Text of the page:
Is There Hope?
Yes there is and it is the completely contrary to what is mentioned above!  It is called sustainable agriculture and it benefits everyone.  It is environmentally conscientious by more frequently using renewable resources, but at the same time striving to get the best bargain and not taking advantage of less fortunate communities.  It focuses on naturally growing food and not harming evolution, the possibilities of the future, not just in animals but in human growth and development as well.  By doing all of this, this form of agriculture is the greatest way to sustain our resources while making profits with the least amount of harm done to animals, our communities and wallets.


Looking Towards the Future
Since the 1950s, organizations in Canada such as The Land Fellowship (first ever), try to continue sustainable agriculture efforts.  Even with all of the damages that industrial agriculture has caused such as the swine flu, in a tight economy we get lost trying to obtain the most for our dollar.  But we must be conscientious of every single species on this Earth and not try to cancel them out because we want better profitability.  Every life is important on Earth, from humans to plankton; we all have an impact on our ecosystems.   Let’s focus on trying to preserve every single life; whether animal or human, we are all equally important.

[1] "Food and Agriculture." Union of Concerned Scientists. Union of Concerned Scientists, 05/17/07. Web. 16 Feb 2011. <>.

1.  "What is Sustainable Agriculture?." University of Carolina Sustainable Agriculture Research and Education Program. University of Carolina, 2006. Web. 16 Feb 2011. <>.

2.  "Livestock Farms." The Inside Scoop on Farms. Think Quest USA, n.d. Web. 16 Feb 2011. <>.

3.  MacRae, Rod. "A History of Sustainable Agriculture." Ecological Agriculture Projects. McGill University, 1990. Web. 16 Feb 2011.

4.  Steck, Ted. "Human Population Explosion." The Encyclopedia of Earth. Environmental Indormation Coalition, 14 Dec 2010. Web. 16 Feb 2011.


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Wednesday, December 1, 2010

Designer Babies: A Closer Look

Wouldn’t it be phenomenal if we could completely assure that no one would ever have to deal with a genetic disorder such as diabetes or cystic fibrosis or anything else of the type ever again?  Science has come up with a cure, not exactly a cure for each individual genetic disorder but a way for future children to completely avoid having to deal with genetic disorders.   This “cure” is through the format of designer babies.  According to the Oxford English Dictionary, the definition of a designer baby is, “a baby whose genetic makeup has been artificially selected by genetic engineering combined with In Vitro Fertilization to ensure the presence or absence of particular genes or characteristics.”[1]  This means that babies’ genes are being tampered with to add or eliminate certain genes (that could disorders) or features that could create the desired look of the baby.   But the real question is, is it right?  Scientists and ethicists are still formulating their opinions as this technology is still pretty fresh.  In this edition I will analyze both sides of designer babies in an effort to come up with my opinion and hopefully help you with yours.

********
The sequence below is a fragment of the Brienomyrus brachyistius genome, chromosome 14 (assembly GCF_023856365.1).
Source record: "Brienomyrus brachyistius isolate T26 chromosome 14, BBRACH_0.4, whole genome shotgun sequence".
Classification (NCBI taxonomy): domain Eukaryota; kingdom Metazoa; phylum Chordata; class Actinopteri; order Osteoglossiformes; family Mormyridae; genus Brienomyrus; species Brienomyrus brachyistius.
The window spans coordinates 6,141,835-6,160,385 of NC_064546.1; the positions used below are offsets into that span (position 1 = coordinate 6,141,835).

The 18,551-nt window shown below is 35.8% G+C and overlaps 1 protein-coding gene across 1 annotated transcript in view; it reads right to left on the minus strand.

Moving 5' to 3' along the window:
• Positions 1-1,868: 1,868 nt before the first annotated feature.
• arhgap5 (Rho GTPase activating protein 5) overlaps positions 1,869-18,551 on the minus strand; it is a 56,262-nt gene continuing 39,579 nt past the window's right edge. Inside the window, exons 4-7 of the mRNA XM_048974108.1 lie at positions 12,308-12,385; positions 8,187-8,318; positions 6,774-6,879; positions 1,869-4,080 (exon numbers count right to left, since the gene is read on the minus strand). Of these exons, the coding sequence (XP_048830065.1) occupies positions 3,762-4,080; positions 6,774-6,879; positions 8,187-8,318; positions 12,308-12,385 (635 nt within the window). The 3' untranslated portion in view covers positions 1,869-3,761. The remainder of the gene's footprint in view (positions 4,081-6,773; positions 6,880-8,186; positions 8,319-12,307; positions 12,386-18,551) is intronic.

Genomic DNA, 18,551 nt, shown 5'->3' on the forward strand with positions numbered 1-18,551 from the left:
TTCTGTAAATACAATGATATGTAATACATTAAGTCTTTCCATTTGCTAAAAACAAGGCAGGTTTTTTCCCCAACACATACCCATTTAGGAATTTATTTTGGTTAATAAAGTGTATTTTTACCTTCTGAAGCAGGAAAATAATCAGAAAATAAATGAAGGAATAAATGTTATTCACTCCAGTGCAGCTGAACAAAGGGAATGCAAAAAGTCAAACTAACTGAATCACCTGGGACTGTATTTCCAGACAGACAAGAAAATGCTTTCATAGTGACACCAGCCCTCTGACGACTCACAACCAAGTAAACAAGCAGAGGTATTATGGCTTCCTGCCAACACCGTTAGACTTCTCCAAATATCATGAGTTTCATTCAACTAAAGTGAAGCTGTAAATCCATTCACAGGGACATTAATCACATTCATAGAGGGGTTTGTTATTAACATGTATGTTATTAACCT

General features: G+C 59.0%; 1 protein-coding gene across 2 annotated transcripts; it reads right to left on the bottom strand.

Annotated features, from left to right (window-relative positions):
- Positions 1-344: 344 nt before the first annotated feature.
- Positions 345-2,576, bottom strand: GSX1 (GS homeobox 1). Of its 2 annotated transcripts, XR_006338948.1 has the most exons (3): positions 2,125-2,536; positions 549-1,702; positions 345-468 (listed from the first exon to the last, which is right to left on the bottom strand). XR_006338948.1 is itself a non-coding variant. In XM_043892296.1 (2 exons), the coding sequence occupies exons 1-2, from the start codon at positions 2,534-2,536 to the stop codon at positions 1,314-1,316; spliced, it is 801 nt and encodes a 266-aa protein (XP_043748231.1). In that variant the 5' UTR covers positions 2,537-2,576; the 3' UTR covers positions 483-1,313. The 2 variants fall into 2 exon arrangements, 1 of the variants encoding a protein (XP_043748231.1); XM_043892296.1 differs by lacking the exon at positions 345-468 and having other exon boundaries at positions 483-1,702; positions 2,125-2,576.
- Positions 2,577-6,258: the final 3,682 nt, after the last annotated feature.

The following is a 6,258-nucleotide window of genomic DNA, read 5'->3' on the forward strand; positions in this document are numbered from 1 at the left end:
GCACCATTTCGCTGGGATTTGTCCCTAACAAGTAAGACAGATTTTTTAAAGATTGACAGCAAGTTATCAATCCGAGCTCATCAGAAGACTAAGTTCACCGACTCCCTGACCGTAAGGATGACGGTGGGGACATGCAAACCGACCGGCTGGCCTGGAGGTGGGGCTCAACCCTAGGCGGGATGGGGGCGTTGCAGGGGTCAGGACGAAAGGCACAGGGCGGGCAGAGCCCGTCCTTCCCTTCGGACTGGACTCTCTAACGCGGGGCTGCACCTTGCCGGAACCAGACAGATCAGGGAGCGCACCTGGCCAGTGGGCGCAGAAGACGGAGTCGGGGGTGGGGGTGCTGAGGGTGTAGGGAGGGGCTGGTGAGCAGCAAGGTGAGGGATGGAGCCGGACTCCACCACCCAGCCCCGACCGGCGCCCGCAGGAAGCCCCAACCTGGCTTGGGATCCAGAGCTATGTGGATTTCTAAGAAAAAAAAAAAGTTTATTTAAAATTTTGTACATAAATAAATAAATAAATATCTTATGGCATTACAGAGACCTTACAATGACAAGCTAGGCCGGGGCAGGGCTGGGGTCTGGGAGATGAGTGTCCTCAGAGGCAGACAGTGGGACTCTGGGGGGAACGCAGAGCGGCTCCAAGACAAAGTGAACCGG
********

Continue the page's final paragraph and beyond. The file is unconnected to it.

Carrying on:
The Medical Side
There can be many positives to designer babies, such as gene therapy:  the correction of faulty or unwanted genes; this is referring to genes that would cause genetic disorders such as muscular dystrophy or diabetes to name a few.  In our world there are so many illnesses or handicaps that exist; it would truly be amazing no child was born deaf, blind, or with Down syndrome, autism, or victim to fatal genetic disorders like cystic fibrosis.  There would be much fewer children dying before they reach the age of ten, every child will be equal; perfect vision, hearing and bodily functions will be natural and smooth.  We could abolish the need for wheelchairs and we would breed young capable minds that will really feel like they are capable and can achieve anything they want to in life because they are all able and equal.

The Cosmetic Side
Although this is commonly viewed as a negative aspect, many people are taking interest to making investments in this cause.  According to Dr. Steinberg, Director at the Fertility Institutes, 70% of parents who are coming in for In Vitro Fertilizations are completely able to produce babies but were only there to choose the sex of their babies.  Aside from that, gene therapy can also be used to modify physical characteristics from eye colour to height, you can correct just about anything with a gene. And they don’t even have to be real genes as it has now become easier to create artificial genes. 

Scientific vs. World Views
Aside from the above sides, genes can also be used to increase IQ, athletic ability and even modify personality.  But are we taking it too far?  There are many different views as this is a very controversial topic.  People are literally going to be able to “Play God!”  We would be creating a super mega-mind race but in doing that we would also be destroying individuality, our own moral and ethic values and going against our own faith and the natural course of life.  On a health-related note, it would obviously be incredible if no child would have to suffer with any kind of genetic disorder but is it up to us to decide?  There have been many protests from people of Catholic beliefs and activists groups against it but there have also been many protests from health officials and the parents of children whose children were or will continue to struggle being victims of genetic disorders.